FIG. 3 shows an embodiment of a system where multiple bottles 106 can be inserted in an incubator assembly 302 (for convenience only a single bottle 106 is shown). According to this embodiment, each bottle 108 is encircled by the flexible substrate and electrode of a flexible circuit 100, e.g., of the type as described above. The encircled vials 106 can then be fit within each incubator well 300 of the incubator assembly 302. Within each well 300, electrical connectors can be provided (not shown) to receive the contact tabs 101 and 103 of each electrode 102 and 104 disposed upon the flexible substrate of the flexible circuit 100. Once positioned, a method to measure changes in the sample, such as a change in the dielectric constant of a biological growth medium, can be implemented as described herein.

An embodiment of the method of the invention is illustrated in the flow chart of FIG. 4. Specifically, once each bottle 106 is provided with a flexible circuit 100 and positioned within an incubator assembly 302, a user request can be made for detecting changes therein which can be achieved in the following steps 402 through 436. Referring to FIG. 4A, upon a request to determine a metabolite change in a bottle 106 at step 402, the embodiment of the present invention begins scanning the electrodynamic field (e-field) sensor set (e.g., electrodes 102 and 104) at step 404. (In FIG. 4, “EF” refers to electric field reading and “En” refers to electrode set number—one set per bottle). At this time, the system then records the e-field sensor set data (EFi) of a first bottle, and time stamps the measurement at step 406. Thereafter, at step 408 the system moves to the next e-field sensor set-En, records the e-field sensor set data, and time stamps the measurement. The system continues to repeat steps 406 and 408 until each set of e-field sensors has been measured and recorded, and then returns to start when e-field sensors of all the bottles 106 have been measured.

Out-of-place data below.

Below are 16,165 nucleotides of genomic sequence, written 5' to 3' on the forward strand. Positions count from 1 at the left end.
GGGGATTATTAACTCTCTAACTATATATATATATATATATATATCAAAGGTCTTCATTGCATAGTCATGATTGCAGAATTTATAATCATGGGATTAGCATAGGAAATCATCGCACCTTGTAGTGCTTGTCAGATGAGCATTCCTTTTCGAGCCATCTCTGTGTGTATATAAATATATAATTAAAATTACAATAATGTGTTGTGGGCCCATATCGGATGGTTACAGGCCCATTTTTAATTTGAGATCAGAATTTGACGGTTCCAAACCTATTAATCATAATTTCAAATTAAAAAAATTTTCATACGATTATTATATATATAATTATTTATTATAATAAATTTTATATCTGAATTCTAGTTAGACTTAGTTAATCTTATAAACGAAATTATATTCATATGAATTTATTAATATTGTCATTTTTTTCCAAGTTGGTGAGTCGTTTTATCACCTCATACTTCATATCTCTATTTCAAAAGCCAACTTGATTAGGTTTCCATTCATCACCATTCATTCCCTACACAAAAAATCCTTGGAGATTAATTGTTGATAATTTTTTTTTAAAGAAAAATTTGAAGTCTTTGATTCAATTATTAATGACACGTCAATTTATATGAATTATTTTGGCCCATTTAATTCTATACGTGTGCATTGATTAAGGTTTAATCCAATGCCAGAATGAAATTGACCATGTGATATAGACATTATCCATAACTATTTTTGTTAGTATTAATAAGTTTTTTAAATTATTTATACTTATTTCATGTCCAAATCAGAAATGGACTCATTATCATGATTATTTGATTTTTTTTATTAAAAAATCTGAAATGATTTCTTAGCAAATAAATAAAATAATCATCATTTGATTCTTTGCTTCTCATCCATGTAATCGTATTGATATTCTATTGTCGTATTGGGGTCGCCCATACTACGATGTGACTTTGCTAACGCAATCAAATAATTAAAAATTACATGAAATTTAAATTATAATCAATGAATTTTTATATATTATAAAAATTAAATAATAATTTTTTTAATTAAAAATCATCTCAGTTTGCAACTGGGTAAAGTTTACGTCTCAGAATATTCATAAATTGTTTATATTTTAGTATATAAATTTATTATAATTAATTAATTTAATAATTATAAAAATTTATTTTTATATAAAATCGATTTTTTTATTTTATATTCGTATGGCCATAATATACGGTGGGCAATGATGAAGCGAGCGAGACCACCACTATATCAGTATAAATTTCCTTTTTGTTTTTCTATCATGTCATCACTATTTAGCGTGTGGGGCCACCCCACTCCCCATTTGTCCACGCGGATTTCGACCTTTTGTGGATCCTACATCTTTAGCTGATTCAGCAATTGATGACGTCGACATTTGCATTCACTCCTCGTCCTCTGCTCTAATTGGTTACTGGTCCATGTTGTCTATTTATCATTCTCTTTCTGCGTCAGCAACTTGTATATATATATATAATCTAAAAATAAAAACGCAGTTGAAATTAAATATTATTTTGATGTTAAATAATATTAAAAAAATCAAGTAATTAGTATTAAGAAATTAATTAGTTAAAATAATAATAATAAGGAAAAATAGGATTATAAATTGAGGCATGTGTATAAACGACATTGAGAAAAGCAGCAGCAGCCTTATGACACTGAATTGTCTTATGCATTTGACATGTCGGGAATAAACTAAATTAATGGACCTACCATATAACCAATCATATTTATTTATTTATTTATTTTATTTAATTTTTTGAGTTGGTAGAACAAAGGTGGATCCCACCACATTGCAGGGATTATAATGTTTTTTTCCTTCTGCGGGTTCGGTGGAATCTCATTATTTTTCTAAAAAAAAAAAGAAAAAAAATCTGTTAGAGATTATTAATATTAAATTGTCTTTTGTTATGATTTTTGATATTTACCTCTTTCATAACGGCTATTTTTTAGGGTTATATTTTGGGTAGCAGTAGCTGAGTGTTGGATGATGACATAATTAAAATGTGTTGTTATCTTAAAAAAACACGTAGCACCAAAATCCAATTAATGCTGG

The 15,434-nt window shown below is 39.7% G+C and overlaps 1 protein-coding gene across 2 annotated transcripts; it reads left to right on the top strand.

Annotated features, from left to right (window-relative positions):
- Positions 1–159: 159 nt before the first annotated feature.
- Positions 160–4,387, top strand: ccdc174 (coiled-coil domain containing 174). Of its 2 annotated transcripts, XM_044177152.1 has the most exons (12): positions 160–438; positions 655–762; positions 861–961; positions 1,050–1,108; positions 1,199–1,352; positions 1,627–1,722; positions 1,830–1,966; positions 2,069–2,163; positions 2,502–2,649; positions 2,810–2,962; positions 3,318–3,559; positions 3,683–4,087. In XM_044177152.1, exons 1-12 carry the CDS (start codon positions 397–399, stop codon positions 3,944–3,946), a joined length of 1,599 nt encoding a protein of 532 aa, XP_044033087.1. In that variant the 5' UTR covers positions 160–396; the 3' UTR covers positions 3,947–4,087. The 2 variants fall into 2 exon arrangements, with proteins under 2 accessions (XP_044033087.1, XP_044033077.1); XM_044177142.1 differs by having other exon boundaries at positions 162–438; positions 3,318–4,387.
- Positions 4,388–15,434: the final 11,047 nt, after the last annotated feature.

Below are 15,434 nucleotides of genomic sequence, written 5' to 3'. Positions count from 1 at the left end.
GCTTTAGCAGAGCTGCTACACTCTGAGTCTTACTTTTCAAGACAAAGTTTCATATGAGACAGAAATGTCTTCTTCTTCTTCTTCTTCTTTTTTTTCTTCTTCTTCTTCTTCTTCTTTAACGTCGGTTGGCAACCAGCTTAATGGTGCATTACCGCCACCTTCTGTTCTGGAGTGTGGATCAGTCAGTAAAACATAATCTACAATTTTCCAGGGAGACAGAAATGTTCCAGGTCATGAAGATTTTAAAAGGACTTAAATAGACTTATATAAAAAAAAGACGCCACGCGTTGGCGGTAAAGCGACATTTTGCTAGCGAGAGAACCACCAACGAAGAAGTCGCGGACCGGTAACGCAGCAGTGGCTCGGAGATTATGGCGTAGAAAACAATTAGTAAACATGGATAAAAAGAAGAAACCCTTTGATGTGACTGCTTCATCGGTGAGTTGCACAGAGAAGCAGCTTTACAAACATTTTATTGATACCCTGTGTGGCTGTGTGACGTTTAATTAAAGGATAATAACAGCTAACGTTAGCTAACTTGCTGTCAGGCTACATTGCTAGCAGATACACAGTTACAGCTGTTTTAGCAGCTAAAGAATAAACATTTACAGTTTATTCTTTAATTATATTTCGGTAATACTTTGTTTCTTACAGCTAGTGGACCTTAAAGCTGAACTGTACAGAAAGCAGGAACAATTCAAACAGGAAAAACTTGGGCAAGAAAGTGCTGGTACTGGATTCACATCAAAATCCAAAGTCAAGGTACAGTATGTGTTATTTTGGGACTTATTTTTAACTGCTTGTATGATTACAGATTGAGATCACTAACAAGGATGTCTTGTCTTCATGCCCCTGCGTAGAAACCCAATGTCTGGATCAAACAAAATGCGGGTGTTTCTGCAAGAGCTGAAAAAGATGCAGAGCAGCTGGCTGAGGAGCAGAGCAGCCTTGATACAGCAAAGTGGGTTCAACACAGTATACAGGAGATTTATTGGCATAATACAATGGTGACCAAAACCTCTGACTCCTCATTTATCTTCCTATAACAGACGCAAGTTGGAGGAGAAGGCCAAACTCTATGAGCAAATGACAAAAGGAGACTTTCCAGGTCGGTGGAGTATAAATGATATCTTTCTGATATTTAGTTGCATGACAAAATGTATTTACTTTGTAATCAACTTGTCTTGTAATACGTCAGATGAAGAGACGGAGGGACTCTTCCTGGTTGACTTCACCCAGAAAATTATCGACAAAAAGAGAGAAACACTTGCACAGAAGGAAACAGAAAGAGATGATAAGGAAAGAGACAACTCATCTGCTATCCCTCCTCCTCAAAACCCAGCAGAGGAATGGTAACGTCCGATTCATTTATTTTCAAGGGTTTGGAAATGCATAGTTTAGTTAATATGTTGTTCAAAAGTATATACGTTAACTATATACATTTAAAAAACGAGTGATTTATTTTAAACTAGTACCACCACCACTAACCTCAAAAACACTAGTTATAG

Once a complete pass of all sensor sets has been completed in steps 406 and 408, the system then stores the measurements in a record for the specific sensor sets, respectively, at step 410. At step 412, the system can then evaluate sequential records for each sensor set. At step 416, the system can then detect changes in measured values, such as in this example, detecting if the current electric field reading shows an increase of greater than 2% over each of the last three readings. If not, the system evaluates the information at step 418 (FIG. 4B) to determine if there is a decrease in the electric field reading of more than 10% over the last five readings. If there is an increase at step 416, the system then determines if the last four electric field readings show a positive second derivative at step 420.

Referring to FIG. 4B, if the readings do not show a positive second derivative at step 420, then the system evaluates the information at step 422 to determine if the last four electric field readings show a negative second derivative. If there is a positive second derivative at step 420, the system then determines at step 424 if the increase in the current reading is greater than 90% of the value of the previous reading. If the increase of the current reading is greater than 90% of the value of the previous reading at step 424, the system then determines that there is an indication of positive culture for the electrode at step 426. In other words, if the value of the current reading shows a value of signal strength at least 90% or higher of the previous reading, a “positive” is declared. If the reading tested in step 424 is less than 90% of the previous reading, the system proceeds to step 428 to determine if the culture of the electrode being scanned has been tested for the minimum period as established by the test protocol. If the test protocol period is satisfied, the system determines an indication of negative culture at steep 432. If the test protocol period has not been satisfied the system resumes scanning at 402.

Returning to step 418, if there is a decrease in the electric field reading of more than 10% over the last five readings at step 418, the system proceeds to step 422. If not, the system evaluates the information at step 428 to determine if the culture of the electrode has been tested for a minimum period as established by protocol. If the period is satisfactory, the system determines that there is an indication of negative culture for the electrode at step 432. In other words, if the value of the current reading shows no drop in signal strength from the previous reading, a “negative” is declared. A lack of drop in the dielectric constant of the culture bottle's liquid contents can indicate no metabolic process change has occurred. If the period is not satisfactory, the system returns to step 412.